Expand your young reader's universe! Simple, straightforward text paired with vibrant photos and colorful diagrams teaches readers about different types of constellations and how they are affected by Earth's tilt and orbit. Readers will also learn about the naming of constellations in ancient times and modern times and how scientists study them with telescopes and other tools. Famous constellations Orion the Hunter, Cassiopeia, the Southern Cross, and Ursa Major are highlighted. Features include a table of contents, fun facts, a glossary with phonetics, and an index. Buddy Books is an imprint of ABDO Publishing Group.
Students will love learning more about our Earth, the moon, and the stars in this title. It gives information on the phases of the moon, the constellations of stars that we see in the night sky, comets and meteors, and what exactly happens during a lunar eclipse.
This book describes the work of the National Aeronautics and Space Administration (NASA).
People once believed that Earth was the center of the solar system. Scientists finally learned that Earth is one of at least eight planets in our solar system and that they all travel around the sun. Astronomers now know that our solar system is almost 5 billion years old and is part of at least 100 billion galaxies in the universe. Earth is the only planet known to have life and water. Scientists continue to discover new planet-like objects, called dwarf planets, all the time!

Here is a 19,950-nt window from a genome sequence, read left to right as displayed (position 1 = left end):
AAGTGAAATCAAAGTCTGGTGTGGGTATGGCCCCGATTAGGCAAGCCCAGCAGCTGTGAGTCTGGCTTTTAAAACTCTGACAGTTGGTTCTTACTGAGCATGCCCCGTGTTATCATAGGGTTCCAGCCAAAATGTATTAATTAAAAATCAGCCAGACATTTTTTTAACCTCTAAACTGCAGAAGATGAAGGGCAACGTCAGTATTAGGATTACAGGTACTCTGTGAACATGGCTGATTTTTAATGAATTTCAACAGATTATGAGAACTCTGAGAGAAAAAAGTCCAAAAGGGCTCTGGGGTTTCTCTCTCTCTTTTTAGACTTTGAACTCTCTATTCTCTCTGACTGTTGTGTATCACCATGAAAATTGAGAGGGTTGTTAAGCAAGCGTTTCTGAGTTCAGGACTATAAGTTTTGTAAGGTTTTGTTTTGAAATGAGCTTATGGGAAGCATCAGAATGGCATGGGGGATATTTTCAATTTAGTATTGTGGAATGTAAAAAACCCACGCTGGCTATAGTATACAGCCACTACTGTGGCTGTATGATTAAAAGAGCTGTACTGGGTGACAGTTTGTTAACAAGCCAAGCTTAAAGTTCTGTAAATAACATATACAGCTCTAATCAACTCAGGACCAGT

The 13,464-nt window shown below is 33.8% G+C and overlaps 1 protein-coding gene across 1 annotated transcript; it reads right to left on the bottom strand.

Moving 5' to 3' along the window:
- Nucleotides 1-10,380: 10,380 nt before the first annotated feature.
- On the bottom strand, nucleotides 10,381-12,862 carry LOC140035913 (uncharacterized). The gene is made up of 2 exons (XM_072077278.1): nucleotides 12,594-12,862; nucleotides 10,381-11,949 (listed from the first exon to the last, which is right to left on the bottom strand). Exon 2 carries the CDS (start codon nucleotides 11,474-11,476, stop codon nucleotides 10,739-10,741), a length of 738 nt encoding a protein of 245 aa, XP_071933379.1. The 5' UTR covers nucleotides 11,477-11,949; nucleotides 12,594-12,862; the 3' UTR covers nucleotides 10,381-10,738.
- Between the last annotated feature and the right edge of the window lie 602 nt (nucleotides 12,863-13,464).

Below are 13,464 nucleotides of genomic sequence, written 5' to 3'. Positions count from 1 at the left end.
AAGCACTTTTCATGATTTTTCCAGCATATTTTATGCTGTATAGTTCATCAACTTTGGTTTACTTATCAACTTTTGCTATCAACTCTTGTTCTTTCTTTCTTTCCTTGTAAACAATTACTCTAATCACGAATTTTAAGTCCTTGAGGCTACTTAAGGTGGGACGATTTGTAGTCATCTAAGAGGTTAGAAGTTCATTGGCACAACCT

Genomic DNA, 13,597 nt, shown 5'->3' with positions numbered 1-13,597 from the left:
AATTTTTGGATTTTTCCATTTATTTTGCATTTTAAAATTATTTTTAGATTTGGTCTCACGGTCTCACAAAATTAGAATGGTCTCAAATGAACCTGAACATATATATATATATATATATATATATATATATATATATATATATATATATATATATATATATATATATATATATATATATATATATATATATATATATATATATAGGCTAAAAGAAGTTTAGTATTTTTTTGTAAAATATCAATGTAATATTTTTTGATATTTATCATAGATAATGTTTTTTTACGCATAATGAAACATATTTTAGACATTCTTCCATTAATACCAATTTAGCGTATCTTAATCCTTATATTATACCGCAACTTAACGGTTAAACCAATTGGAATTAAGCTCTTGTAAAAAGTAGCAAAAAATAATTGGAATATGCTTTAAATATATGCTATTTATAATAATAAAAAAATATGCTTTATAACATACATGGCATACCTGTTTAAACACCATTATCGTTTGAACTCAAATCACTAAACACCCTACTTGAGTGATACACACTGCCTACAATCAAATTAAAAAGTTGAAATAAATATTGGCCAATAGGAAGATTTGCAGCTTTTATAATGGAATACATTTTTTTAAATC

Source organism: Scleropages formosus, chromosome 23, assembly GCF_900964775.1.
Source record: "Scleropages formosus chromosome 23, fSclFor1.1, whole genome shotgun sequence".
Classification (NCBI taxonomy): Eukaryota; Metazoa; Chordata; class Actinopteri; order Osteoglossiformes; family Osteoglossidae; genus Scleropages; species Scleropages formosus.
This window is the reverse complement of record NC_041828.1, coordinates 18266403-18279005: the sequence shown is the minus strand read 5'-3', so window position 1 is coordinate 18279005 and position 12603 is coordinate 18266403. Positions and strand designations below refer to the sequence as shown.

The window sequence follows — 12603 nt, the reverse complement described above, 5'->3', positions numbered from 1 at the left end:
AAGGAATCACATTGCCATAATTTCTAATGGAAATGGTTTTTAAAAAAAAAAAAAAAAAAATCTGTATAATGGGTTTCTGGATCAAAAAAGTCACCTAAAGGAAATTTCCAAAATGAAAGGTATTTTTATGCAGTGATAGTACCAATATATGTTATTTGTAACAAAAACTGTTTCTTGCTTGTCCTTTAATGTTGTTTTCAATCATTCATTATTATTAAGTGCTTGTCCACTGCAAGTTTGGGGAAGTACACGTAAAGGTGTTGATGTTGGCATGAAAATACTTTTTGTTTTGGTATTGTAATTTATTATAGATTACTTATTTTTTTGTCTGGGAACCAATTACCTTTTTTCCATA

Ancient astronomers looked at movements in the sun, moon, and stars to guide travelers and keep track of the seasons. Nicholas Copernicus was the first to challenge people's beliefs that Earth was the center of the solar system and is known as the founder of astronomy. Galileo Galilei built a telescope and spotted craters on the moon and sunspots on the sun. Isaac Newton invented the reflecting telescope and discovered the law of gravity. Astronomers continue to work every day to uncover the mysteries of the universe.
Much of what we know today about Earth is from images taken by cameras on powerful telescopes. Edwin Hubble changed our view of the universe. Working in an observatory, he found that there are other galaxies besides the Milky Way. He also showed that the universe is still growing. Lyman Spitzer, Jr. proposed placing telescopes in space, and in 1990, the Hubble Space Telescope was launched. It sends us amazing images of the universe.
Light and sound are two of the most important ways to understand the world around us. The sun is Earth's main source of energy and light. Light bounces off objects and travels to our eyes. Our eyes and brain work together to translate that light into what we see while our ears pick up sound vibrations and translate them into meaningful messages.
Gravity keeps people grounded and prevents them from floating away into space! Young readers will learn how and why gravity works and discover how to measure it on Earth. Blastoff! Series